Your first question points to my primary contention “…two people can read the SAME thing…” Absolutely! If they’ve actually READ the same thing. So unlike the George Carlin bit, I’d have to say, “Hey, I’m on I5, get off 99W and get on I5 (if you actually want to join the conversation we’re having) so I can call you an idiot or maniac instead of a complete and utter moron.” :) If we actually take the time to read, or verify our knowledge in some way, then the dialogue becomes more meaningful ~ then, agitate, assemble, discuss quietly with friends, argue vehemently with friends and opponents, and …vote, of course!

    In Mamet’s book, “The Secret Knowledge,” a major thrust is that there is no secret knowledge… we can find it and reason it out for ourselves. When we do, there is a right and a left, and as Mamet says in his VillageVoice article, Why I Am No Longer a Brain-Dead Liberal:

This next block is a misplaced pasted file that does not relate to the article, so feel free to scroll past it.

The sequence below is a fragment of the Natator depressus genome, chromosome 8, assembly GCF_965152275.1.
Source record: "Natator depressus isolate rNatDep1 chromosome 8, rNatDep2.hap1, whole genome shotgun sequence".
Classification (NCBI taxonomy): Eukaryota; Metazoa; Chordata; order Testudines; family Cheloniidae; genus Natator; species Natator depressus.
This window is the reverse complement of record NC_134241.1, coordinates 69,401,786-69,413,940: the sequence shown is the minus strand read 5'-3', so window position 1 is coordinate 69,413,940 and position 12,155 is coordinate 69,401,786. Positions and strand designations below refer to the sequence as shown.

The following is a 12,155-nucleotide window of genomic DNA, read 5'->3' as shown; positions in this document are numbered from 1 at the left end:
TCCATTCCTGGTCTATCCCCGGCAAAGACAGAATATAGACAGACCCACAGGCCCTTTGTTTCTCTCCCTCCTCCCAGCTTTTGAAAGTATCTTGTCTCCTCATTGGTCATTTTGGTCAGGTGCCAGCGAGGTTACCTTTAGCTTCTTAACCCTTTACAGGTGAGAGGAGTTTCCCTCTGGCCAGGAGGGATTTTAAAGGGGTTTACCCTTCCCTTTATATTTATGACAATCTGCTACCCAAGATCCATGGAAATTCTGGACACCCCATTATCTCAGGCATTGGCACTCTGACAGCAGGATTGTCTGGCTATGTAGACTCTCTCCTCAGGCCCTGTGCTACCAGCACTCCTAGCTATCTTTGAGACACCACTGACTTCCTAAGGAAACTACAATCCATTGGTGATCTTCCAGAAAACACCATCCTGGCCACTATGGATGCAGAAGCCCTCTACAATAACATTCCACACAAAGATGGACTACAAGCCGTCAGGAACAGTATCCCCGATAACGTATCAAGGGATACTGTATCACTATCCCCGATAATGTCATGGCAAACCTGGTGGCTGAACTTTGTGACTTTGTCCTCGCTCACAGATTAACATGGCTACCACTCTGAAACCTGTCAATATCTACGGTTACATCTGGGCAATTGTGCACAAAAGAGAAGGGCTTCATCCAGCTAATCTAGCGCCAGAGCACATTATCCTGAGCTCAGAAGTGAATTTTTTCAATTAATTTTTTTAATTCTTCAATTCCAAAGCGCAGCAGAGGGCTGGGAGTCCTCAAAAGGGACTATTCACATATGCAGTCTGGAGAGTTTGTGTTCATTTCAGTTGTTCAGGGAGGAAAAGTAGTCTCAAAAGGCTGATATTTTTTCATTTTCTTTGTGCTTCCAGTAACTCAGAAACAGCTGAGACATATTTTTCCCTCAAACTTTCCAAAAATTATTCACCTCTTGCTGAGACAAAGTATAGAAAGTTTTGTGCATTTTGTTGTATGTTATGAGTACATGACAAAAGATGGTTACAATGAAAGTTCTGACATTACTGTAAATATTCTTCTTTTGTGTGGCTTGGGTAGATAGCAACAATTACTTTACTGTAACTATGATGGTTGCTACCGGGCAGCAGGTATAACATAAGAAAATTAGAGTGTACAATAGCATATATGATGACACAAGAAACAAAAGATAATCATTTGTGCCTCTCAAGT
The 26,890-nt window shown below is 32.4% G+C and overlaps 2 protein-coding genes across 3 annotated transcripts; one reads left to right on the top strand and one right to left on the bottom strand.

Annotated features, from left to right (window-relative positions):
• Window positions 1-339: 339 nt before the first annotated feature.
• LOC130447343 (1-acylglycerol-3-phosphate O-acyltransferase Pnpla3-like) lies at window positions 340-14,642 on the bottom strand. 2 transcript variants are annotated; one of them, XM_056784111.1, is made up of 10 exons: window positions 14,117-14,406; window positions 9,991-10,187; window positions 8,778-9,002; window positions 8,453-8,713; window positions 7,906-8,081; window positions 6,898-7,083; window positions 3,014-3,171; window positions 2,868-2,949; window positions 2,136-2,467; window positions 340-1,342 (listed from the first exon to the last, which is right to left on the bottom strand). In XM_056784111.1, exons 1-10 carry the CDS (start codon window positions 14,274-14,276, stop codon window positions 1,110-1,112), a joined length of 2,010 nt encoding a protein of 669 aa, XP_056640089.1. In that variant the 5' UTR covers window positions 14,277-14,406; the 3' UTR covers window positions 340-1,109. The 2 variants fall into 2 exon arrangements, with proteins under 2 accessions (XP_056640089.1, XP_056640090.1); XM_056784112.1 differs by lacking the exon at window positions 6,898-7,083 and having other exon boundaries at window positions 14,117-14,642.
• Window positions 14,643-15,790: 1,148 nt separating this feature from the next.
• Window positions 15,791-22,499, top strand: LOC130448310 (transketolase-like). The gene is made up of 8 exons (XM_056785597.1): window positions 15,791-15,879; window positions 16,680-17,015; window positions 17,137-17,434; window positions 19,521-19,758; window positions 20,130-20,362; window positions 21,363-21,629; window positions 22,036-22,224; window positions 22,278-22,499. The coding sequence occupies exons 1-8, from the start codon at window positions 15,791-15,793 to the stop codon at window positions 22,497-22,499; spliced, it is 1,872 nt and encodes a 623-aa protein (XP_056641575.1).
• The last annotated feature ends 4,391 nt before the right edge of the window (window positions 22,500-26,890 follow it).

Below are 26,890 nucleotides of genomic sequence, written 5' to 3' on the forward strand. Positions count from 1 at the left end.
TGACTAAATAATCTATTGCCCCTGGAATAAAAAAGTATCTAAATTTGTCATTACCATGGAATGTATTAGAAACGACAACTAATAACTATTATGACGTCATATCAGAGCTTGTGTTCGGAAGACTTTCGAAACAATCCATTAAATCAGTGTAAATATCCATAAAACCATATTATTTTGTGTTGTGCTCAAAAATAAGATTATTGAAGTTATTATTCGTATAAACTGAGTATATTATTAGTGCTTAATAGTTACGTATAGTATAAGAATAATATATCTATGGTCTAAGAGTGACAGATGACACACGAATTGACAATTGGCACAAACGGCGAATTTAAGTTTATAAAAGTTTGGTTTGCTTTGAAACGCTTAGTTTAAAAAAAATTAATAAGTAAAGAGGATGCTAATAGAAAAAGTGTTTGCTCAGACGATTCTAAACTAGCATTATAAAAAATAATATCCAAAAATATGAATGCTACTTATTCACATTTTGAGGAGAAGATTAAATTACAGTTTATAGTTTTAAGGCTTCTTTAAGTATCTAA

The right is mooing about faith, the left is mooing about change, and many are incensed about the fools on the other side—but, at the end of the day, they are the same folks we meet at the water cooler. Happy election season.

    There truly is something wonderful about “Democracy in America!

    Cheers buddy!

  3. June 13th, 2011 at 21:53 | #3

    Speaking of perspectives… I do notice that as I’ve grown older there are far fewer “idiots” on the road than there are “maniacs.” :) (Unless I’m on my Harley…)

  4. John
    June 14th, 2011 at 20:11 | #4

    I’m sorry if you didn’t catch the friendly sarcasm in my opening statement. It wasn’t meant to be demeaning, but your reaction still qualifies you as a curmudgeon :) Is there an emoticon for a sarcastic smile?